Look, these games are never fun.
In 2014, the Clippers knocked the Golden State Warriors out in the first round of the Western Conference playoffs. The Warriors fired Mark Jackson, hired Steve Kerr, and became the best team in the history of basketball. Since then, everything has sucked.
Golden State has won the last 11 head-to-head contests, and the last 6 by double figures—including a 46-point beatdown last January and a 28-point blowout in their only match-up so far this season.
The Clippers will have the same tough task tonight that every team faces against the Warriors: stop the most potent offensive attack that any NBA team has ever featured. Steph Curry is the greatest shooter to ever play the game, and Klay Thompson is pretty damn good too. Even without Kevin Durant—one of the best players in the league—they feature Andre Iguodala and Draymond Green, a pair of playmaking forwards who are among the best defenders in the league. If you try to force the ball out of their stars’ hands, you’ll find elite shooters and finishers like Omri Casspi, Nick Young, JaVale McGee, David West, and Sean Livingston. Oh, and if you are somehow competitive, Zaza Pachulia will make sure to rough you up.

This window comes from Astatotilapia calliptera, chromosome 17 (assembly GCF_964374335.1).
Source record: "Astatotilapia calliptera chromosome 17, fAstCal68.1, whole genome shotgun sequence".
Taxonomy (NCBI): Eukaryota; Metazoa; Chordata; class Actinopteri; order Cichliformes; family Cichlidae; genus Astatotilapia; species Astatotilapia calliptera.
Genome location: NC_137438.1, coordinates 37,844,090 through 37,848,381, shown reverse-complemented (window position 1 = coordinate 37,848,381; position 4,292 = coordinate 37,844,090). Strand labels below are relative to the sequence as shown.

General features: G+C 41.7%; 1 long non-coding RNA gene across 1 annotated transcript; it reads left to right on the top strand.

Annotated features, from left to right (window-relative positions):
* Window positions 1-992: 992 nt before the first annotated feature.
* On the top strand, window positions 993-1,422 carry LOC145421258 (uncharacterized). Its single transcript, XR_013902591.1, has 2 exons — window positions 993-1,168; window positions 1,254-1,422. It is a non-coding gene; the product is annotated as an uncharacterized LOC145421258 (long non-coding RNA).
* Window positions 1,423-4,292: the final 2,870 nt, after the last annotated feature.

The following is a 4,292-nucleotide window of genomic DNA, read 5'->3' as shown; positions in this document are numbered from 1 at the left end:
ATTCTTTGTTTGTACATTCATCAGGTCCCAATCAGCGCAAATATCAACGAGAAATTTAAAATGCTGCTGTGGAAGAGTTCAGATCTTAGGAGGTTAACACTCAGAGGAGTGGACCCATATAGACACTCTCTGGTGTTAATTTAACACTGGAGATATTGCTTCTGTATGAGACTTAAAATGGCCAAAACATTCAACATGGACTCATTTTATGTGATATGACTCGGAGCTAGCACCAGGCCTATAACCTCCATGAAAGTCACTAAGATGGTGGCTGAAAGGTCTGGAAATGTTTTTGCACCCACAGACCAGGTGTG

Frankly, even at full strength this match-up is a next-to-impossible one for the Clippers. But take away their two best perimeter defenders (Patrick Beverley and Austin Rivers), along with their best passer (Milos Teodosic) and starting small forward (Danilo Gallinari), and you have a depleted team who will start Jawun Evans (a second-round rookie), C.J. Williams (a two-way contract player), and Sam Dekker (who has been the backup power forward all season). On the bench, they’ll turn to Tyrone Wallace (a G-League player who was signed this morning), Sindarius Thornwell (a second-round rookie), and Wesley Johnson (a not-great basketball player).
The only reliable perimeter scorer that the Clippers have is Lou Williams, and because of that, he’ll draw a lot of attention from Andre Iguodala, and possibly a lot of double teams as well. The same goes for Blake Griffin in the post, where Draymond Green is a strong enough defender even when the help doesn’t come. Without reliable shooters in the supporting cast, look for extra attention to come to Blake early and often.